Searching for a Cure: Dr. Anahid Jewett

Posted on: Wednesday, 07/25/2018

Natural Killer Cells Link to Eliminating Cancer

“I have collaborations with cancer researchers from around the world. I am hopeful that with the pace of my lab’s advancements, we will be able to have effective treatments for pancreatic cancers in the very near future.”

Dr. Anahid Jewett, professor of Oral Biology, thinks her fascination with fighting cancer began at a very early age. “Everyone, including my mother, was afraid of cancer and as a child that left a very strong impression on me, to the extent that I made it my mission to make this disease disappear,” she said. “I chose to pursue cancer research as my main career path and to figure out how and why the failure of our immune system is the start and progression of cancer. Now, my approach is to find out how to restore immune function to either prevent or treat aggressive tumors.”

For the past 25 years, Dr. Jewett has dedicated her life to figuring out why cancer stem cells (CSCs) are able to survive in patients. She believes the key is to focus on natural killer cells or NK cells, which are known to kill many different types of CSCs, including oral, pancreatic, lung, breast, glioblastoma, and melanoma tumors. Much of her recent work has focused on pancreatic cancer – one of the most challenging and difficult forms of cancer. 

“We are making significant progress in the field of immunity to pancreatic cancer, and my greatest hope is that most of these discoveries are going to be used in human pancreatic cancer trials,” said Dr. Jewett. “We are even in the process of starting clinical trials in China using super-charged NK cells.”

To test whether NK cells could help minimize pancreatic cancer tumors, Dr. Jewett and her team developed a humanized mouse model with an intact human immune system. They injected these mice with pancreatic CSCs along with NK cells and they found that the CSCs did not grow or metastasize to other parts of the body.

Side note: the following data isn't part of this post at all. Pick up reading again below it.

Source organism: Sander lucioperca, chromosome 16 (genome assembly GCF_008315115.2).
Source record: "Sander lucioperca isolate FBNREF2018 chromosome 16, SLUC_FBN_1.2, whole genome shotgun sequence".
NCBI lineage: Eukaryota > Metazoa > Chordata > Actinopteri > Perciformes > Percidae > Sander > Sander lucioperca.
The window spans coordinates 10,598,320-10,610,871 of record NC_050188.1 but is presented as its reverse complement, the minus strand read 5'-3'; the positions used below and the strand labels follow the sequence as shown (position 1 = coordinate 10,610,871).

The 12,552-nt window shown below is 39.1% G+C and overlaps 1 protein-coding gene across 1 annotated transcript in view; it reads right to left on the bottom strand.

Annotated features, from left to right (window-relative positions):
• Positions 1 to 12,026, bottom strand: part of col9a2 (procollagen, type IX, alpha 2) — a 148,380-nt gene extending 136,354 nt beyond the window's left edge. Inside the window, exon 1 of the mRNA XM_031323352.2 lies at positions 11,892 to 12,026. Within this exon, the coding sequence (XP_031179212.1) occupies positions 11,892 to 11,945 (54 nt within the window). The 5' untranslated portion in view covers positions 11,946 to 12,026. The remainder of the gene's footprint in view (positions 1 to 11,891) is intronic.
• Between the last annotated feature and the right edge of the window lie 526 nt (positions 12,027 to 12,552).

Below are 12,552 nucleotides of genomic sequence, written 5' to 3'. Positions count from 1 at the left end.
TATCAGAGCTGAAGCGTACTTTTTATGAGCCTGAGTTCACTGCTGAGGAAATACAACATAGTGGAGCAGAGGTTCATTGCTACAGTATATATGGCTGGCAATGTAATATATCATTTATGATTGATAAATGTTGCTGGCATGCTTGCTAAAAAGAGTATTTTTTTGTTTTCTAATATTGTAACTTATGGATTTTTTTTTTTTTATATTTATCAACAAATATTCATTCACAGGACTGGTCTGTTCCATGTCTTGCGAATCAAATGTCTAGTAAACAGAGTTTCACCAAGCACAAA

The team’s next strategy was to ‘super-charge’ the NK cells using osteoclasts, a cell that breaks down bone, but also expands highly functional NK cells to levels that are superior to other methodologies in the oncology field. With this strategy, they were able to shrink pancreatic tumors in their mouse models by greater than 90 percent, and the small number of tumors left within the pancreas of the mice injected with super-charged NK cells grew very slow, and they were no longer cancer stem cells.

“Natural killer cells are the body’s natural defense against cancer cells, we just had to figure out a way to increase their numbers and make them stronger,” said Dr. Jewett, who is also a member of the Weintraub Center for Reconstructive Biotechnology and the Jonsson Comprehensive Cancer Center. “Our findings provide a hopeful glimpse into the development of new therapies for pancreatic cancer.”

In addition to injecting NK cells into a tumor mouse model, Dr. Jewett and her team fed a combination of bacteria, named AJ2, to a second mouse model. The bacteria, in conjunction with the super-charged NK cells, further increased the model’s survival rate and cancer fighting capabilities. With these strategies the team was able to completely eradicate the aggressive tumors in mice.

Dr. Jewett’s technology with super-charged NK cells are currently being used in human clinical trials, and her bacterial supplement AJ2 is being manufactured by a company, headquartered in Iowa, as an adjunct therapeutic strategy for pancreatic cancer patients.